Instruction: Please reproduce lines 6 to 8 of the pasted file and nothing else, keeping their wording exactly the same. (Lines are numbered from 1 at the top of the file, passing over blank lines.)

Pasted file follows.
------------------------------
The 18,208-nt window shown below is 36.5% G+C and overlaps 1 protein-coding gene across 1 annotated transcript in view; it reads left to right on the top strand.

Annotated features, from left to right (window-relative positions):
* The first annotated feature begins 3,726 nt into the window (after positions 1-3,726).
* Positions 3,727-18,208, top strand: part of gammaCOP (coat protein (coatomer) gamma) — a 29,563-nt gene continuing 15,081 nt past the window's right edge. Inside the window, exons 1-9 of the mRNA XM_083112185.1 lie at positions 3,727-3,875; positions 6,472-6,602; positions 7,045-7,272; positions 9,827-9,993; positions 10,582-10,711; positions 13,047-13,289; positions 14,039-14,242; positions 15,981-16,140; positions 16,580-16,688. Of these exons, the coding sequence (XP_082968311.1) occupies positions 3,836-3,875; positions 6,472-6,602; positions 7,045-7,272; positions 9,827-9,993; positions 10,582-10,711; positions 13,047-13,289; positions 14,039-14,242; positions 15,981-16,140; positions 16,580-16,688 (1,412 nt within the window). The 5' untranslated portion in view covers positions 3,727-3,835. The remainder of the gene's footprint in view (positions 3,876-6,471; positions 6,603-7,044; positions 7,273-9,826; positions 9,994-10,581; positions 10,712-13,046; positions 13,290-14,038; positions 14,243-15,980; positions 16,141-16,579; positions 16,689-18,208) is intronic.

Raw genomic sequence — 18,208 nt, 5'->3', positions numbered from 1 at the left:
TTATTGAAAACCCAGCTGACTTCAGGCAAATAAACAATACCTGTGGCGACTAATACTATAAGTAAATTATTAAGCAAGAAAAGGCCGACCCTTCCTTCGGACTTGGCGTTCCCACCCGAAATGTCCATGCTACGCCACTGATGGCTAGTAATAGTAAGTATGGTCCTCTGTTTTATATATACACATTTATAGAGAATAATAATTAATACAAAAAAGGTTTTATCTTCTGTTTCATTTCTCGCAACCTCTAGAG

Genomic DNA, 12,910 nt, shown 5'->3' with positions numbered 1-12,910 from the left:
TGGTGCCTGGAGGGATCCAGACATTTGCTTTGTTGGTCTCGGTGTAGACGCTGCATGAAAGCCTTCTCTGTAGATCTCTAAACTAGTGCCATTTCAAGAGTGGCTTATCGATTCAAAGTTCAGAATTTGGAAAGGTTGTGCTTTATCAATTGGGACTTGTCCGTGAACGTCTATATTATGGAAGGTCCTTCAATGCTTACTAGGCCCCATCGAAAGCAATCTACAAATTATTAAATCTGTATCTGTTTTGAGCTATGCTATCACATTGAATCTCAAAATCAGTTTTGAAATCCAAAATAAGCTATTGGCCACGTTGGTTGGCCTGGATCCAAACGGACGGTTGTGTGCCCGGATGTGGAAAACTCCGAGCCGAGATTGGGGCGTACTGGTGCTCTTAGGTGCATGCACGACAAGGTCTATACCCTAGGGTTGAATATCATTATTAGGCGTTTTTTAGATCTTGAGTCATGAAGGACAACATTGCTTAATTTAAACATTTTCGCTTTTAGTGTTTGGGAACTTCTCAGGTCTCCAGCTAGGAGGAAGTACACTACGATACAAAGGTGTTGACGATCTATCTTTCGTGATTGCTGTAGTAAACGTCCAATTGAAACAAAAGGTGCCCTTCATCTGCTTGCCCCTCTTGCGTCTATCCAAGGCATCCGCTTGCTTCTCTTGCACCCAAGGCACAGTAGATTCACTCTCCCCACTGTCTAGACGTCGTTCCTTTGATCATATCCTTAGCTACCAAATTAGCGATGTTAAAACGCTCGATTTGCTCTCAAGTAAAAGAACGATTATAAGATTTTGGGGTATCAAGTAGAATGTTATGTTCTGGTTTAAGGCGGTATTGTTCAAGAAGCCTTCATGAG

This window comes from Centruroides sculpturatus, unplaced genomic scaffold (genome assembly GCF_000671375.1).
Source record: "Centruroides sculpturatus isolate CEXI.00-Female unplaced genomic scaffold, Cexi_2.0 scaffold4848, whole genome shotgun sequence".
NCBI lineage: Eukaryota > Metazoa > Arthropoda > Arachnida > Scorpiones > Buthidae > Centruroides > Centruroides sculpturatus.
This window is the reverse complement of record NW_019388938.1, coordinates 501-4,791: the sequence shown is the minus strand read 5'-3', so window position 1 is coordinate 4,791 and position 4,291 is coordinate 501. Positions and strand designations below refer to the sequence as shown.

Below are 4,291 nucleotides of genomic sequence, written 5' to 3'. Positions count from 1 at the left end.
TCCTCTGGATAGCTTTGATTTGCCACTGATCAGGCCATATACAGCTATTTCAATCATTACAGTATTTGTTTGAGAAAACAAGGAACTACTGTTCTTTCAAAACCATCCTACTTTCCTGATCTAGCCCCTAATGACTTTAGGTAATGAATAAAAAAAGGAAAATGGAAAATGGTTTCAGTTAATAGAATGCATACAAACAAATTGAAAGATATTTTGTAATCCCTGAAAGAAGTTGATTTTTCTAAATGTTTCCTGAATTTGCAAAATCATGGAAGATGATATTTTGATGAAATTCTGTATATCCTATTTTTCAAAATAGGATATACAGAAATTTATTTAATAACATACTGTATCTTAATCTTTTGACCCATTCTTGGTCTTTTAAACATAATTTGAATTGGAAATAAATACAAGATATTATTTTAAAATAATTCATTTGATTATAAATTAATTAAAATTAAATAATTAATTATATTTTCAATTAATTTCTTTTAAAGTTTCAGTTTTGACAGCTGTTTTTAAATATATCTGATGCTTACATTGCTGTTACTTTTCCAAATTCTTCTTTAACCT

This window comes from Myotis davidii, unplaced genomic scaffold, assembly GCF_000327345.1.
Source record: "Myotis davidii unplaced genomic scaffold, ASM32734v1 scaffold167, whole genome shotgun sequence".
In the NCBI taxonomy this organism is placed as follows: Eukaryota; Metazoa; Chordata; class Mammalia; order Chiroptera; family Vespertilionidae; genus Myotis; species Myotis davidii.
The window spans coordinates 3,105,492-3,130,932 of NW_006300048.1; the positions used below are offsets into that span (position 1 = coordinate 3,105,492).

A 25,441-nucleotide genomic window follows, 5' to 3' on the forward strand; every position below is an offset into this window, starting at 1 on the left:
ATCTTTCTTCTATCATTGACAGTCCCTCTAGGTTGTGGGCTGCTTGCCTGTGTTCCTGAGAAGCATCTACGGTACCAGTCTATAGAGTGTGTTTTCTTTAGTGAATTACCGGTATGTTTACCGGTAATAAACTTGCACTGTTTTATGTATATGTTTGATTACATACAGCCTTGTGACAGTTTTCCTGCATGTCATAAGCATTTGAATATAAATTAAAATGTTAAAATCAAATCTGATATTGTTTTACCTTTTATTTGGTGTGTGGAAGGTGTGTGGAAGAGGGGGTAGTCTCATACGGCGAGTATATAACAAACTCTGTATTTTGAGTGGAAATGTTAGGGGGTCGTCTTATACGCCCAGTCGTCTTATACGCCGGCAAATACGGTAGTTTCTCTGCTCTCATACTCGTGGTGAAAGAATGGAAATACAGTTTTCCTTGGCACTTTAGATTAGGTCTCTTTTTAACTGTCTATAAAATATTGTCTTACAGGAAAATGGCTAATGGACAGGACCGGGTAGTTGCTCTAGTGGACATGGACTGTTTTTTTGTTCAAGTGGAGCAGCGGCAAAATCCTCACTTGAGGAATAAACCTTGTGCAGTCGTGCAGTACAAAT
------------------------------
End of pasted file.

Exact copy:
TTATTGAAAACCCAGCTGACTTCAGGCAAATAAACAATACCTGTGGCGACTAATACTATAAGTAAATTATTAAGCAAGAAAAGGCCGACCCTTCCTTCGGACTTGGCGTTCCCACCCGAAATGTCCATGCTACGCCACTGATGGCTAGTAATAGTAAGTATGGTCCTCTGTTTTATATATACACATTTATAGAGAATAATAATTAATACAAAAAAGGTTTTATCTTCTGTTTCATTTCTCGCAACCTCTAGAG

Genomic DNA, 12,910 nt, shown 5'->3' with positions numbered 1-12,910 from the left:
TGGTGCCTGGAGGGATCCAGACATTTGCTTTGTTGGTCTCGGTGTAGACGCTGCATGAAAGCCTTCTCTGTAGATCTCTAAACTAGTGCCATTTCAAGAGTGGCTTATCGATTCAAAGTTCAGAATTTGGAAAGGTTGTGCTTTATCAATTGGGACTTGTCCGTGAACGTCTATATTATGGAAGGTCCTTCAATGCTTACTAGGCCCCATCGAAAGCAATCTACAAATTATTAAATCTGTATCTGTTTTGAGCTATGCTATCACATTGAATCTCAAAATCAGTTTTGAAATCCAAAATAAGCTATTGGCCACGTTGGTTGGCCTGGATCCAAACGGACGGTTGTGTGCCCGGATGTGGAAAACTCCGAGCCGAGATTGGGGCGTACTGGTGCTCTTAGGTGCATGCACGACAAGGTCTATACCCTAGGGTTGAATATCATTATTAGGCGTTTTTTAGATCTTGAGTCATGAAGGACAACATTGCTTAATTTAAACATTTTCGCTTTTAGTGTTTGGGAACTTCTCAGGTCTCCAGCTAGGAGGAAGTACACTACGATACAAAGGTGTTGACGATCTATCTTTCGTGATTGCTGTAGTAAACGTCCAATTGAAACAAAAGGTGCCCTTCATCTGCTTGCCCCTCTTGCGTCTATCCAAGGCATCCGCTTGCTTCTCTTGCACCCAAGGCACAGTAGATTCACTCTCCCCACTGTCTAGACGTCGTTCCTTTGATCATATCCTTAGCTACCAAATTAGCGATGTTAAAACGCTCGATTTGCTCTCAAGTAAAAGAACGATTATAAGATTTTGGGGTATCAAGTAGAATGTTATGTTCTGGTTTAAGGCGGTATTGTTCAAGAAGCCTTCATGAG